Review: 'Naruto to Boruto: Shinobi Striker' (XB1)

Review: 'Naruto to Boruto: Shinobi Striker' (XB1) BANDAI NAMCO

I've always had a strange relationship with Naruto games. I was a fan of the series and going into each game I'd always look for something that transported me into that world. So many of the games seem to miss the mark and fall into the trope of just repeating the story from the show beat for beat (Dragon Ball, you're not off the hook, either). So when given the chance to create my own ninja in Shinobi Striker and work my way up the ranks, I jumped at the chance. Sadly, I don't think there was much for me to land on.

Let me get this out of the way: this game is online only. It says it has an offline mode, something that I played extensively, but it's a husk. If you don't like playing online, you might want to consider skipping this title because there is little else here.

To begin with, the “offline mode” is literally just the online mode... but offline. That sounds obvious, but let me elaborate. Imagine running around in any other online game, like World of Warcraft, a world populated by human players, then just removing them all. Konoha, the Leaf Village, is empty and dead. You'll get quest givers to appear on occasion, but you're in a hub world specifically crafted for online interaction.

Let's look at the missions. Early on you're informed the game is centered around a tournament that is happening in Konoha, a tournament that is, in fact, the main game. Teams of four human players face off against one another in straight fights, capture-the-flag, capture-the-base, and more. The game makes it clear this is the core experience. If you're offline, you don't get to play. Instead, you're restricted to the VR Arena, a mode that lets you play missions solo or with a group, adjusting difficulty accordingly. What are these missions? You guessed it, re-tellings of specific moments in the shows.

New missions in the VR Arena are given by NPCs that drop in as you complete previous ones, providing a steady, if awkward, supply of content for both online and offline players. Here you're expected to team up with characters from the show as your mentors, learn their techniques, and improve your character. Unfortunately, even in offline mode, the game acts as though this is all online.

You can't pause battles. You can't skip cutscenes. You have to go through multiple screens to begin a mission (so you can recruit others to join you.) You can't skip through the results screen at the end of the missions, instead having to wait for twenty second count downs, meaning if you're grinding, you're going to sit here forever.

But what about the actual gameplay? Well, it's surprisingly decent. The game focuses on one of four fighting styles: Attack, Defense, Ranged, and Healing. Attack has more strength, Defense has more HP, Ranged has better distance attacks but terrible HP, and Healing, well, heals. You pick your class in the hub world with one NPC, then start your missions with a second. As long as you complete the mission before the timer runs out or your defense target (a base or person) is killed, you can die all you want and respawn. There's a big focus on teamwork and making sure everyone's role compliments the group. Don't go in with all healers or all attackers unless you want to fail miserably. While I didn't play it online, I can certainly see the allure of planning out your tactics with a team of friends and supporting each other with your unique abilities.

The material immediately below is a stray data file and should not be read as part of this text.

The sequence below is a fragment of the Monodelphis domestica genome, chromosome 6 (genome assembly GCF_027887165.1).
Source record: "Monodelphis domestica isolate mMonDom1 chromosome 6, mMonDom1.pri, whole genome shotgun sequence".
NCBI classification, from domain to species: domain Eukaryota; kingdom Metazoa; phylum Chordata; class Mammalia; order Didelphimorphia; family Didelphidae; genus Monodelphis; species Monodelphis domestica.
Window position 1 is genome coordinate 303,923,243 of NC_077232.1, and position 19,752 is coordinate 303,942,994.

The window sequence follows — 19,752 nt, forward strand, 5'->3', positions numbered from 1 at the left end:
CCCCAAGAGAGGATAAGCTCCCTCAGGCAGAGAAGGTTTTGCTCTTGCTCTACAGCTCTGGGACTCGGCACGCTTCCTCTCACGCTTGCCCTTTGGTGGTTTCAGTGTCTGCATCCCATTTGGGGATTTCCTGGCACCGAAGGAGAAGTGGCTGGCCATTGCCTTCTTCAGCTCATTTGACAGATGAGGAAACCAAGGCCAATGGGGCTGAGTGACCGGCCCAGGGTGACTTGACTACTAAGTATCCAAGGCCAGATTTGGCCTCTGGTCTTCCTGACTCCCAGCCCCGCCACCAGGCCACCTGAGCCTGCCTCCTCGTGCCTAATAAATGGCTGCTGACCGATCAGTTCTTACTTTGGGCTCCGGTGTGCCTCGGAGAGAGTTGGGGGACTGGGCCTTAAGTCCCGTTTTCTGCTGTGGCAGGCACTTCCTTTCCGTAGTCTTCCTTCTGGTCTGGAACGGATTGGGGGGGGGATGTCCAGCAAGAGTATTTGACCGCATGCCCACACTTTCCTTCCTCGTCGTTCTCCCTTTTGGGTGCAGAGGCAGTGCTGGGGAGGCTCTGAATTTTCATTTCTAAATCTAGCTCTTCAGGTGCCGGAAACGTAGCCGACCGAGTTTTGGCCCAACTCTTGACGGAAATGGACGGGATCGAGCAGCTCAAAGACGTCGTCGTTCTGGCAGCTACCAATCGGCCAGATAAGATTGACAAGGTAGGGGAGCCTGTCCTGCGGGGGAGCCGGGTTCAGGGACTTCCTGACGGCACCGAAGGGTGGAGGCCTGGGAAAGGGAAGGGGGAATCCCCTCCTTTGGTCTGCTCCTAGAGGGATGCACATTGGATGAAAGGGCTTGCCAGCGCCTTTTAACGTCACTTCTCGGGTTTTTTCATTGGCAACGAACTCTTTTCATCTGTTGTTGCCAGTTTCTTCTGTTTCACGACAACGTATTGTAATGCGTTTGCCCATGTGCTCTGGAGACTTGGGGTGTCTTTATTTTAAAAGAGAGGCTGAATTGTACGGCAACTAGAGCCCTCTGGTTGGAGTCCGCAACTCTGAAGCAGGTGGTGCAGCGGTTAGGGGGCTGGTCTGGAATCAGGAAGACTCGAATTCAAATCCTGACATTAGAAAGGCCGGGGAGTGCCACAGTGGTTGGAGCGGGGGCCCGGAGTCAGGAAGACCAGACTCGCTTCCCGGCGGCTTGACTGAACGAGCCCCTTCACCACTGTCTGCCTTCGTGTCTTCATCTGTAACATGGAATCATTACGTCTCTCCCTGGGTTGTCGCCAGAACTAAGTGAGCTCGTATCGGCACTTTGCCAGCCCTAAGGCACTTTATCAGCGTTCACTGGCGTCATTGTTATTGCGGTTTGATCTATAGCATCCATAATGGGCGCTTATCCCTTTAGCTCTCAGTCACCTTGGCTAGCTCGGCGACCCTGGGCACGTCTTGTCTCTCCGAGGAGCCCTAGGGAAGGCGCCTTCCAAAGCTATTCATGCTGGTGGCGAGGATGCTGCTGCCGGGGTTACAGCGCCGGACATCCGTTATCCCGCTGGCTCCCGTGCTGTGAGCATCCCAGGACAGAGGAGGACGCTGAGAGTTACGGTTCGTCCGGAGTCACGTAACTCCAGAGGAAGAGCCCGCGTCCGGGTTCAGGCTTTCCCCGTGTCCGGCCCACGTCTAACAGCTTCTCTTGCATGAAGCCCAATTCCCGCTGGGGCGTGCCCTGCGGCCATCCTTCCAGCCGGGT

The moves are fun, though having weapons and abilities restricted to certain classes feels limiting. Regardless of whether a move is ranged or melee, the game decides which class can use it, meaning that great long distance Rasen-Shuriken you just earned and would be amazing for your Ranged fighter is limited to your Attack fighter. Still, if you don't mind the restrictions placed by the classes, the core fighting elements are quite fun. Some of the missions are really intense and deciding which class you'll need to be to best overcome the obstacles is very rewarding.

Let me nitpick for a moment now. Yes, I understand the game is meant for online play, but I'm just not an online player. I recently played Strange Brigade, another game that touts itself as an online multiplayer game. You can play the entirety of that campaign without ever needing assistance. You could be forgiven for not realizing it even has multiplayer elements. The core mechanics and solo game play are solid and strong. In Shinobi Striker, the solo elements are just a constant reminder that you're supposed to be playing online. The hub world is a tiny area in a vast city. You're barred by literal picket fences from exploring what looks to be an amazing metropolis. You can't change any outfits or items from the start menu, you have to talk to an NPC. In fact, you'll be running from NPC to NPC constantly to do every little thing in the game. Even the one game play element you're allowed, the VR Arena, is a constant reminder that all the missions your doing aren't real even within the context of the game. The online tournament matches are the only thing that matters.

Don't get me wrong. If you like fighters, you like Naruto, and you like playing online, this is your game. But if you're looking for an immersive story and a chance to explore the Leaf Village as your own ninja, keep looking. The entire game feels like it could be a side mode to a larger, better game. What it does, it does well, but without a solid base, it's little more than a series of side quests. It's like dining at Ichiraku Ramen: a tasty little experience to be sure, but it leaves you feeling hungry for more after half an hour.

Final Score: 6 out of 10

A copy of this game was provided for the purpose of review.

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